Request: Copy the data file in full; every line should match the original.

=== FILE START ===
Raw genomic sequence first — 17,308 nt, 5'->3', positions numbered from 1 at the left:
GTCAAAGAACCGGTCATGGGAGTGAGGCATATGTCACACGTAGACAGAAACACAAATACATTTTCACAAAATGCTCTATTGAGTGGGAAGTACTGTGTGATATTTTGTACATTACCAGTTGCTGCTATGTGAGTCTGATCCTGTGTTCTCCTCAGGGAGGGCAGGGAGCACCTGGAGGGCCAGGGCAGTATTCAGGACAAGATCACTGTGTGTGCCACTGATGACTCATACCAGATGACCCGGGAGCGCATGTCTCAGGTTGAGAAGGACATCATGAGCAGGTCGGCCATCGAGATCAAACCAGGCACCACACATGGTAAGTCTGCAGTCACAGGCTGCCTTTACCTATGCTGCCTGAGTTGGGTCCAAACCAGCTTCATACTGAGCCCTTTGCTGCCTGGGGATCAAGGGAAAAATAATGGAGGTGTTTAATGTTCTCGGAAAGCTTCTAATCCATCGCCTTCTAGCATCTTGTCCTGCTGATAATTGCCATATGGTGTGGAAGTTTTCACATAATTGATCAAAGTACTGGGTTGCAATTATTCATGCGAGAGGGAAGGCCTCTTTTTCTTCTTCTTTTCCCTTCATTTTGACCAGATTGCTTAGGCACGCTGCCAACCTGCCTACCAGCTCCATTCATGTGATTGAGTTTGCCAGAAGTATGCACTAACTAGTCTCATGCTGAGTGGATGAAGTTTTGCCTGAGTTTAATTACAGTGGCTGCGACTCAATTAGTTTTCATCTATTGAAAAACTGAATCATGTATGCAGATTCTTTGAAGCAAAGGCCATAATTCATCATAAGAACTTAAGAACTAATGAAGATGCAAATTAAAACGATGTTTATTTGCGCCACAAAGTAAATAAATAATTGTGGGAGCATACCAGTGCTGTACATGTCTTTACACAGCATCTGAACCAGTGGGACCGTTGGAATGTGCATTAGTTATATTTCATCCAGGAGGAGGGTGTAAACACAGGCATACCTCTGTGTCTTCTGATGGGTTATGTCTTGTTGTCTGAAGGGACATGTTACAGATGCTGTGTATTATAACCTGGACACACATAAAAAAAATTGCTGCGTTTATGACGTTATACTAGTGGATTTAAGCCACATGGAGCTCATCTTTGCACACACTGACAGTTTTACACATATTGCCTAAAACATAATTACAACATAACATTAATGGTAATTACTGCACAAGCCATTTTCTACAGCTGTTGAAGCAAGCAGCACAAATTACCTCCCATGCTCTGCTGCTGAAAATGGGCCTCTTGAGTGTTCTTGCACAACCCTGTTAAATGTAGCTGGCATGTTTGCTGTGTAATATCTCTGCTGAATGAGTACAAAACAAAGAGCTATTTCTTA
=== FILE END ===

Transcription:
Raw genomic sequence first — 17,308 nt, 5'->3', positions numbered from 1 at the left:
GTCAAAGAACCGGTCATGGGAGTGAGGCATATGTCACACGTAGACAGAAACACAAATACATTTTCACAAAATGCTCTATTGAGTGGGAAGTACTGTGTGATATTTTGTACATTACCAGTTGCTGCTATGTGAGTCTGATCCTGTGTTCTCCTCAGGGAGGGCAGGGAGCACCTGGAGGGCCAGGGCAGTATTCAGGACAAGATCACTGTGTGTGCCACTGATGACTCATACCAGATGACCCGGGAGCGCATGTCTCAGGTTGAGAAGGACATCATGAGCAGGTCGGCCATCGAGATCAAACCAGGCACCACACATGGTAAGTCTGCAGTCACAGGCTGCCTTTACCTATGCTGCCTGAGTTGGGTCCAAACCAGCTTCATACTGAGCCCTTTGCTGCCTGGGGATCAAGGGAAAAATAATGGAGGTGTTTAATGTTCTCGGAAAGCTTCTAATCCATCGCCTTCTAGCATCTTGTCCTGCTGATAATTGCCATATGGTGTGGAAGTTTTCACATAATTGATCAAAGTACTGGGTTGCAATTATTCATGCGAGAGGGAAGGCCTCTTTTTCTTCTTCTTTTCCCTTCATTTTGACCAGATTGCTTAGGCACGCTGCCAACCTGCCTACCAGCTCCATTCATGTGATTGAGTTTGCCAGAAGTATGCACTAACTAGTCTCATGCTGAGTGGATGAAGTTTTGCCTGAGTTTAATTACAGTGGCTGCGACTCAATTAGTTTTCATCTATTGAAAAACTGAATCATGTATGCAGATTCTTTGAAGCAAAGGCCATAATTCATCATAAGAACTTAAGAACTAATGAAGATGCAAATTAAAACGATGTTTATTTGCGCCACAAAGTAAATAAATAATTGTGGGAGCATACCAGTGCTGTACATGTCTTTACACAGCATCTGAACCAGTGGGACCGTTGGAATGTGCATTAGTTATATTTCATCCAGGAGGAGGGTGTAAACACAGGCATACCTCTGTGTCTTCTGATGGGTTATGTCTTGTTGTCTGAAGGGACATGTTACAGATGCTGTGTATTATAACCTGGACACACATAAAAAAAATTGCTGCGTTTATGACGTTATACTAGTGGATTTAAGCCACATGGAGCTCATCTTTGCACACACTGACAGTTTTACACATATTGCCTAAAACATAATTACAACATAACATTAATGGTAATTACTGCACAAGCCATTTTCTACAGCTGTTGAAGCAAGCAGCACAAATTACCTCCCATGCTCTGCTGCTGAAAATGGGCCTCTTGAGTGTTCTTGCACAACCCTGTTAAATGTAGCTGGCATGTTTGCTGTGTAATATCTCTGCTGAATGAGTACAAAACAAAGAGCTATTTCTTA